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Dining Out: Believe what Symon says: Flour rules

31 May 2012, Posted by Flour in Articles and Reviews
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By Mark Koestner
Correspondent@News-Herald.com

I’ll admit, it was Michael Symon’s comment on Twitter back in February that had me excited to try Flour in Moreland Hills.

“Far and away the best Italian food I have ever had in C-Town,” the Iron Chef tweeted — more than enough to get me excited to try it. A couple of weeks later, Symon cemented my commitment to get there, tweeting that, once again, he had a fantastic meal at Flour.

After one visit, it’s easy to see what the hype is all about.

On its sign, the year-old Flour is billed as a “rustic Italian kitchen.” But the restaurant owned by Paul Minnillo, who for years operated the well-known Baricelli Inn in Little Italy, is hardly rustic in appearance.

A contemporary, almost industrial, look is highlighted by stained concrete floors, vaulted ceilings and plenty of stainless steel. An open kitchen and lively bar area give it an energetic feel — it’s not your mother’s Italian restaurant. At least not atmosphere-wise.

If your mother grew up in Italy, perhaps, it MIGHT be her type of Italian restaurant. The menu is simple, mostly basic, and features the kind of things you’d expect to be served in a restaurant over there, not the Americanized pound-of-overcooked-noodles-with-a-can-of-sauce-dumped-over-it version of Italian food. At Flour, it’s the food that’s rustic.

There are house-cured meats and hand-crafted cheeses. Pasta, too, is created from scratch, and Minnillo and Executive Chef Matt Mytro use local ingredients whenever possible. Of course, with a name like Flour, dough is a focus, and wood-fired pizzas are a specialty.

My wife and I passed on the charcuterie and artisanal cheese boards to start our meal, only because one of the appetizers sounded so good: pancetta-wrapped, chorizo-stuffed dates ($12).

Five such dates arrived at our table, in a sizzling-hot skillet and resting in a roasted red pepper sauce. I know that it’s become kind of en vogue to do appetizers with dates in this town, but this was the best one I’ve had to date (pun intended). The combination of flavors — the sweetness of the dates, the fatty pancetta and the spicy chorizo — was amazing. The red pepper sauce, rather than adding to the kick of the sausage, instead gave the whole thing a smoky, deep flavor. These alone might have been worth the drive from Lake County.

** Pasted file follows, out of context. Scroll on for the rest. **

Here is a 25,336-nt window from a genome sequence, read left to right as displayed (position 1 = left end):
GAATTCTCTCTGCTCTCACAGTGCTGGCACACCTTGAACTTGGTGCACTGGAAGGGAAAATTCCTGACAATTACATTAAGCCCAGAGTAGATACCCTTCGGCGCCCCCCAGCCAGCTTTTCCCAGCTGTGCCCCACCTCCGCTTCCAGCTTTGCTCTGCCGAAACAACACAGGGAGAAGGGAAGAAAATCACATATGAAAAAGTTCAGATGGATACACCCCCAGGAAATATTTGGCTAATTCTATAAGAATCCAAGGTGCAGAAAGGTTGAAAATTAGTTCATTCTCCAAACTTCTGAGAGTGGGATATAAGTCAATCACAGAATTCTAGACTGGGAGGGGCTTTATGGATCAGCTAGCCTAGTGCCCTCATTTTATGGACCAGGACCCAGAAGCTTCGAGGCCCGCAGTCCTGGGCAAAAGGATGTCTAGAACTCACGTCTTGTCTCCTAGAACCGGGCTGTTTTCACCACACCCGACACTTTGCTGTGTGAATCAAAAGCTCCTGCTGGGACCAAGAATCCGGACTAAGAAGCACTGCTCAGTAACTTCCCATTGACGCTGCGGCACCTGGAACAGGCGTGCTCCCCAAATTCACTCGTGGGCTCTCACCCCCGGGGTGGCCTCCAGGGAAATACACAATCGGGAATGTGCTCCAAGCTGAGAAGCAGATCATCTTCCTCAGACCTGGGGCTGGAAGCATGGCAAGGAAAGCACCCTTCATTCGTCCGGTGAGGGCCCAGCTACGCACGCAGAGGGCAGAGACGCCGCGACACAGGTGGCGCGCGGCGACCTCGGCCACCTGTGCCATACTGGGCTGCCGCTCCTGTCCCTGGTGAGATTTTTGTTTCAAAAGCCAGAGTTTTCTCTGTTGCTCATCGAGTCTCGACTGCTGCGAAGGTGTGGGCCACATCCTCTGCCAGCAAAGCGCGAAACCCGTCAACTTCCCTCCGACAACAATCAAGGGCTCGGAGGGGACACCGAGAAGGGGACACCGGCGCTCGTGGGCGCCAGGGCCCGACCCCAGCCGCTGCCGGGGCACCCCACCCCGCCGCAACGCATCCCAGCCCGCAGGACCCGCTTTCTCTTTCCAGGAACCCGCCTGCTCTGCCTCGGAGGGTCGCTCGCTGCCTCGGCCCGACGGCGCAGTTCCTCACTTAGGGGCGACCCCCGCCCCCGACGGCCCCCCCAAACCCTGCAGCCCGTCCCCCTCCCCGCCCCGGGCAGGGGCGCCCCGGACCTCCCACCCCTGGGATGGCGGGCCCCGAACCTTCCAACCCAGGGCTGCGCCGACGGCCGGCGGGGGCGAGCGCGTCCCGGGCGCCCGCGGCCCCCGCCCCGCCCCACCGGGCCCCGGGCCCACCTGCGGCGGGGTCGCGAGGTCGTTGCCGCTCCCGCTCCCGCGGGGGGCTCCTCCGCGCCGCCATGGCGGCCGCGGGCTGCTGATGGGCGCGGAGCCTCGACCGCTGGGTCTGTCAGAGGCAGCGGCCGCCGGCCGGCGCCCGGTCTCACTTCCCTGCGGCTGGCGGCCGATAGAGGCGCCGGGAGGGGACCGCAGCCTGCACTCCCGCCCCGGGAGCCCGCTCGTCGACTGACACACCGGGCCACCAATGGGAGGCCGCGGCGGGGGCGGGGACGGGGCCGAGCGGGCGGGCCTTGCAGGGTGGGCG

We opted to forego any of the six entrees on the menu, instead deciding to try one of the pizzas and to split a pasta dish. Pasta is mostly first-course fare in genuine Italian places, and the position on the menu of Flour’s six pasta dishes reflects that, but there are entrée-sized versions, too.

We went with the cavatelli ($22), which is served with a pork ragu, goat cheese and English peas. It was a nice-sized portion, but not too big; my wife wouldn’t have been able to finish it on her own, but I could have. The cavatelli were cooked to perfection, and the ragu was meaty and really flavorful, rich without being too rich for the dense noodles and goat cheese. The goat cheese was surprisingly on the mild side, which really worked well for me.

We picked the margherita pizza ($12) out of the seven versions of Flour’s 10-inch pies and were treated to an authentic version of the dish you don’t necessarily expect to often find. With the minimalist treatment for sauce, gooey fresh mozzarella and whole basil leaves atop it, the pizza looked almost too good to eat. We, of course, brushed that notion off and enjoyed a perfect crust underneath those fresh, tasty toppings. It was chewy enough yet was still crispy on the underside. You just can’t beat wood-fired grills for pizza.

The wine list at Flour is, as you might expect, dominated by Italian bottles and is quite extensive. A pared-down, by-the-glass version is a little simpler. Draft beers include local favorites from Great Lakes Brewing Co. and Lake County’s Willoughby Brewing Co..

For dessert, we landed on what is called the Nutella & chocolate, a molten cake topped with Nutella ice cream ($8). It came adorned with fresh berries and appeared just as decadent as it tasted.

The dessert for me kind of drove home Flour’s selling point: Even the simpler dishes, that you’ve had elsewhere, stand out because of the freshness. The dough, the cheeses, the pasta — it all just tasted so fresh. It’s by design, and though Flour’s menu does change, it would seem there’s a genuine commitment to that freshness.

It’s striking, too, that you don’t really pay a premium for it. I have spent as much or more on meals at Italian places that fall short of Flour’s quality. And while we could have spent more on this meal, too, we also could have chosen to spend less.

I loved the contrast of Flour’s hip, modern atmosphere and the simple Italian food of its kitchen, and the food was great. If there was any hiccup to complain about, it was that our appetizer took a while to come out, and that kind of threw off the timing of our next course. Otherwise, the service was excellent.

Like a certain Iron Chef, I was impressed by Flour. And like that Iron Chef, I will certainly return.